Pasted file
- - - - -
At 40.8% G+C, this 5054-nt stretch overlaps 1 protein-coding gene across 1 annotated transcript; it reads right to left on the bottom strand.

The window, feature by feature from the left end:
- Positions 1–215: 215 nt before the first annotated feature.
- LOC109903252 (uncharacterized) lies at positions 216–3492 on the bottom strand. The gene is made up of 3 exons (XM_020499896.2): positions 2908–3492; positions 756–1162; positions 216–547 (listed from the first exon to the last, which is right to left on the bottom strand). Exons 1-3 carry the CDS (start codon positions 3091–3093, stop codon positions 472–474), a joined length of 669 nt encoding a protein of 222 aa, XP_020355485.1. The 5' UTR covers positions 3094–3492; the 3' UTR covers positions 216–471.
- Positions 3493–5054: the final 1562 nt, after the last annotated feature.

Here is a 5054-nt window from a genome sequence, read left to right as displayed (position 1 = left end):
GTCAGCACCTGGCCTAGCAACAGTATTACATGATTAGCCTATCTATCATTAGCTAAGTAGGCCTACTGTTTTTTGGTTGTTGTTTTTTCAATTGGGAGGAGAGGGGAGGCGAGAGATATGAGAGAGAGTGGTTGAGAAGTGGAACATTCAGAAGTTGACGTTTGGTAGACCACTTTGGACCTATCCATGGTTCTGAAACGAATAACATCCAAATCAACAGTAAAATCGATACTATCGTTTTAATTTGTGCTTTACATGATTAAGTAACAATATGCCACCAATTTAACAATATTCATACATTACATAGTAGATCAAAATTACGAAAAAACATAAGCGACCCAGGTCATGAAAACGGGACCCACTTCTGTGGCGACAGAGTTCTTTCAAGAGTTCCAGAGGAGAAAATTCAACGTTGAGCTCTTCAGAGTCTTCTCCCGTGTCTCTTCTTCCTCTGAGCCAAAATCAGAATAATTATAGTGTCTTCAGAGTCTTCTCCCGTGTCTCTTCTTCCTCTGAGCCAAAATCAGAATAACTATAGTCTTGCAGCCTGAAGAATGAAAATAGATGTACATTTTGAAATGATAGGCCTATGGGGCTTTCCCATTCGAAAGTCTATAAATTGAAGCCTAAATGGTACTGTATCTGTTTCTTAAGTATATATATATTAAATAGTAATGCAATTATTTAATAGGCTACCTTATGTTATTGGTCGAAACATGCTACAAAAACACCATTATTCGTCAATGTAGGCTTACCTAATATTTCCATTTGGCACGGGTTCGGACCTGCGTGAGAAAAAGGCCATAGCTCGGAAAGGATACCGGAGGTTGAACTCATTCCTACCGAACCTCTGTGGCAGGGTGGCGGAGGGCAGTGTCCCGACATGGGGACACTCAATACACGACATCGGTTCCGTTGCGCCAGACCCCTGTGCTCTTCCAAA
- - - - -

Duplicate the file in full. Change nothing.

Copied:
At 40.8% G+C, this 5054-nt stretch overlaps 1 protein-coding gene across 1 annotated transcript; it reads right to left on the bottom strand.

The window, feature by feature from the left end:
- Positions 1–215: 215 nt before the first annotated feature.
- LOC109903252 (uncharacterized) lies at positions 216–3492 on the bottom strand. The gene is made up of 3 exons (XM_020499896.2): positions 2908–3492; positions 756–1162; positions 216–547 (listed from the first exon to the last, which is right to left on the bottom strand). Exons 1-3 carry the CDS (start codon positions 3091–3093, stop codon positions 472–474), a joined length of 669 nt encoding a protein of 222 aa, XP_020355485.1. The 5' UTR covers positions 3094–3492; the 3' UTR covers positions 216–471.
- Positions 3493–5054: the final 1562 nt, after the last annotated feature.

Here is a 5054-nt window from a genome sequence, read left to right as displayed (position 1 = left end):
GTCAGCACCTGGCCTAGCAACAGTATTACATGATTAGCCTATCTATCATTAGCTAAGTAGGCCTACTGTTTTTTGGTTGTTGTTTTTTCAATTGGGAGGAGAGGGGAGGCGAGAGATATGAGAGAGAGTGGTTGAGAAGTGGAACATTCAGAAGTTGACGTTTGGTAGACCACTTTGGACCTATCCATGGTTCTGAAACGAATAACATCCAAATCAACAGTAAAATCGATACTATCGTTTTAATTTGTGCTTTACATGATTAAGTAACAATATGCCACCAATTTAACAATATTCATACATTACATAGTAGATCAAAATTACGAAAAAACATAAGCGACCCAGGTCATGAAAACGGGACCCACTTCTGTGGCGACAGAGTTCTTTCAAGAGTTCCAGAGGAGAAAATTCAACGTTGAGCTCTTCAGAGTCTTCTCCCGTGTCTCTTCTTCCTCTGAGCCAAAATCAGAATAATTATAGTGTCTTCAGAGTCTTCTCCCGTGTCTCTTCTTCCTCTGAGCCAAAATCAGAATAACTATAGTCTTGCAGCCTGAAGAATGAAAATAGATGTACATTTTGAAATGATAGGCCTATGGGGCTTTCCCATTCGAAAGTCTATAAATTGAAGCCTAAATGGTACTGTATCTGTTTCTTAAGTATATATATATTAAATAGTAATGCAATTATTTAATAGGCTACCTTATGTTATTGGTCGAAACATGCTACAAAAACACCATTATTCGTCAATGTAGGCTTACCTAATATTTCCATTTGGCACGGGTTCGGACCTGCGTGAGAAAAAGGCCATAGCTCGGAAAGGATACCGGAGGTTGAACTCATTCCTACCGAACCTCTGTGGCAGGGTGGCGGAGGGCAGTGTCCCGACATGGGGACACTCAATACACGACATCGGTTCCGTTGCGCCAGACCCCTGTGCTCTTCCAAA